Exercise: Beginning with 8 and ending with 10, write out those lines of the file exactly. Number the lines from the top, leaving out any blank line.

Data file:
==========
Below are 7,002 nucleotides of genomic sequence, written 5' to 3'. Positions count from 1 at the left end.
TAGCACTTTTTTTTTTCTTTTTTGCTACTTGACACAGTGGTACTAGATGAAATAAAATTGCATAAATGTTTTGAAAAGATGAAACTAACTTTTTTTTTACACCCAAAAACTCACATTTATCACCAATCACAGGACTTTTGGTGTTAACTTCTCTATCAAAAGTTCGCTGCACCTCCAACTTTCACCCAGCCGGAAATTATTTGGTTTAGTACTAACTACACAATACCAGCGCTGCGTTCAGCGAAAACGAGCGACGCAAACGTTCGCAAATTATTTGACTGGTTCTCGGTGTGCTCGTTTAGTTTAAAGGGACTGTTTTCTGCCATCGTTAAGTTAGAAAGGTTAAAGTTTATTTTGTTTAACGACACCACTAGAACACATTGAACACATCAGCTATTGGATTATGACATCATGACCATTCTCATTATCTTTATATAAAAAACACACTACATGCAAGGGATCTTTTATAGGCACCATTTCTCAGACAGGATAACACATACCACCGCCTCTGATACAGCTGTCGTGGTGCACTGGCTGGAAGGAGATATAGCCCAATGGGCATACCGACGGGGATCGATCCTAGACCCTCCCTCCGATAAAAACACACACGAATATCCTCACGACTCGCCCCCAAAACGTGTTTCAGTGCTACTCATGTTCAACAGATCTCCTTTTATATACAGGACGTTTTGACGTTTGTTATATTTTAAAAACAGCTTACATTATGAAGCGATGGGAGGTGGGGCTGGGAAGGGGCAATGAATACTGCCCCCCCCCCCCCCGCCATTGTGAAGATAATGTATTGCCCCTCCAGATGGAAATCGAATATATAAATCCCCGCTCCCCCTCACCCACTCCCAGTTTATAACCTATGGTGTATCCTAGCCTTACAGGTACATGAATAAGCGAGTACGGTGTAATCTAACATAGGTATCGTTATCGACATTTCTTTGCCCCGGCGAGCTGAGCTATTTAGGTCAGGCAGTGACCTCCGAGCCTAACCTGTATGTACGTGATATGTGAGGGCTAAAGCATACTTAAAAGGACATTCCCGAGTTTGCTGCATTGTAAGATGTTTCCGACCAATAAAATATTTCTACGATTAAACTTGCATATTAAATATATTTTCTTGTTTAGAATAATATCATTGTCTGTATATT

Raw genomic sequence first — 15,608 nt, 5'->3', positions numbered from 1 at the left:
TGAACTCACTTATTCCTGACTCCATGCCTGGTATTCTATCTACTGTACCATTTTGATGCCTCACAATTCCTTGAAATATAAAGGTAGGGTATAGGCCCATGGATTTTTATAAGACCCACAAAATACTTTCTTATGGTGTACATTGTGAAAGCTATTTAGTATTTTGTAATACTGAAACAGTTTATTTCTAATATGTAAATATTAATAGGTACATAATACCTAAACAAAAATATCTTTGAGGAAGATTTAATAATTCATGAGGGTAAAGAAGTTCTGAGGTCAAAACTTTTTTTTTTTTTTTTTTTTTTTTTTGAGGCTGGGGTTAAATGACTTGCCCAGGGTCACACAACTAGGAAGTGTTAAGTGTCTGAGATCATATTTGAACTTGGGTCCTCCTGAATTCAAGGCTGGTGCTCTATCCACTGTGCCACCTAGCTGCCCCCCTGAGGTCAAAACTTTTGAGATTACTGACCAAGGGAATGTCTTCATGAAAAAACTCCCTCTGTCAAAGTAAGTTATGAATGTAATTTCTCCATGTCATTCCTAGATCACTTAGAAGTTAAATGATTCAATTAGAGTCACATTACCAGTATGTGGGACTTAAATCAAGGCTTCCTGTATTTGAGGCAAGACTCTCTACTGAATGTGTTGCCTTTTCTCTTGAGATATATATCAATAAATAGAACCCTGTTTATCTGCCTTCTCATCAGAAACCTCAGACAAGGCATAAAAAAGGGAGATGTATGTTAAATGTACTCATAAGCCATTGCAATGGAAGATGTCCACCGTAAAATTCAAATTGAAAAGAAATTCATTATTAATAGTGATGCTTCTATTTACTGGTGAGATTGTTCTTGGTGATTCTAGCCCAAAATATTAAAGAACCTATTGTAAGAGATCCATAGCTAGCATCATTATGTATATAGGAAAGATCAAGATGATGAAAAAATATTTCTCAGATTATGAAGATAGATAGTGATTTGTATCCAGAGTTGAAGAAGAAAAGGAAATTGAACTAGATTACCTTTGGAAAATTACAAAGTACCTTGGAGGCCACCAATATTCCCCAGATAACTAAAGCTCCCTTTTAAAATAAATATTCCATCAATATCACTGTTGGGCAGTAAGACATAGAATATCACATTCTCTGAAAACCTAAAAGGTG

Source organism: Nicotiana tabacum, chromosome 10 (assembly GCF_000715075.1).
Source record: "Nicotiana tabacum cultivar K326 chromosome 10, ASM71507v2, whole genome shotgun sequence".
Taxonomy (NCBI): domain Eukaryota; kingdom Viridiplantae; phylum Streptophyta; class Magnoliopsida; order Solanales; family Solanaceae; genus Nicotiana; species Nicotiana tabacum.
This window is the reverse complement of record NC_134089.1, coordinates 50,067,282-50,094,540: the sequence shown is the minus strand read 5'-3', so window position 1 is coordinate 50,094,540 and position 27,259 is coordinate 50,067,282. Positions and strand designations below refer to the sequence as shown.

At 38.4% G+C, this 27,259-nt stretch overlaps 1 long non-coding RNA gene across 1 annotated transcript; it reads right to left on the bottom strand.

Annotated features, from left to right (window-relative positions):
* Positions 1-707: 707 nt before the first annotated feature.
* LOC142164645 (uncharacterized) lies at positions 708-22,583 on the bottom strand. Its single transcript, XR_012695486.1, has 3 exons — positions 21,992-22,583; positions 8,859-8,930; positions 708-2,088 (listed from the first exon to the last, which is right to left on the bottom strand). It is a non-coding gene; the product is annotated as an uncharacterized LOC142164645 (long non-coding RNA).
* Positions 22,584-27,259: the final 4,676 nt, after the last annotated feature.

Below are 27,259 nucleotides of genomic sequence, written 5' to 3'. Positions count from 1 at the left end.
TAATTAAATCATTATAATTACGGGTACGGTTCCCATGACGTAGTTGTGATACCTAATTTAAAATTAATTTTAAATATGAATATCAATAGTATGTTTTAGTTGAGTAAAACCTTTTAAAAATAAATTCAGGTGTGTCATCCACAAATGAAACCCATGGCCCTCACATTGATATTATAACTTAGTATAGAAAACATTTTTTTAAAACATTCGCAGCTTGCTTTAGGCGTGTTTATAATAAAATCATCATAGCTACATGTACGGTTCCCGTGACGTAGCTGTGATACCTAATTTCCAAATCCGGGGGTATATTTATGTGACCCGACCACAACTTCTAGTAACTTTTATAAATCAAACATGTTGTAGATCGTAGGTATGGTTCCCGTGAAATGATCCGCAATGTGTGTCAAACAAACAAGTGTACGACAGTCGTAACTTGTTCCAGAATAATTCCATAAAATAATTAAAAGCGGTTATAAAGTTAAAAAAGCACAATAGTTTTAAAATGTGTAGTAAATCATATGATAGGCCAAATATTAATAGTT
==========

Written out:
This window is the reverse complement of record NC_134089.1, coordinates 50,067,282-50,094,540: the sequence shown is the minus strand read 5'-3', so window position 1 is coordinate 50,094,540 and position 27,259 is coordinate 50,067,282. Positions and strand designations below refer to the sequence as shown.

At 38.4% G+C, this 27,259-nt stretch overlaps 1 long non-coding RNA gene across 1 annotated transcript; it reads right to left on the bottom strand.

Annotated features, from left to right (window-relative positions):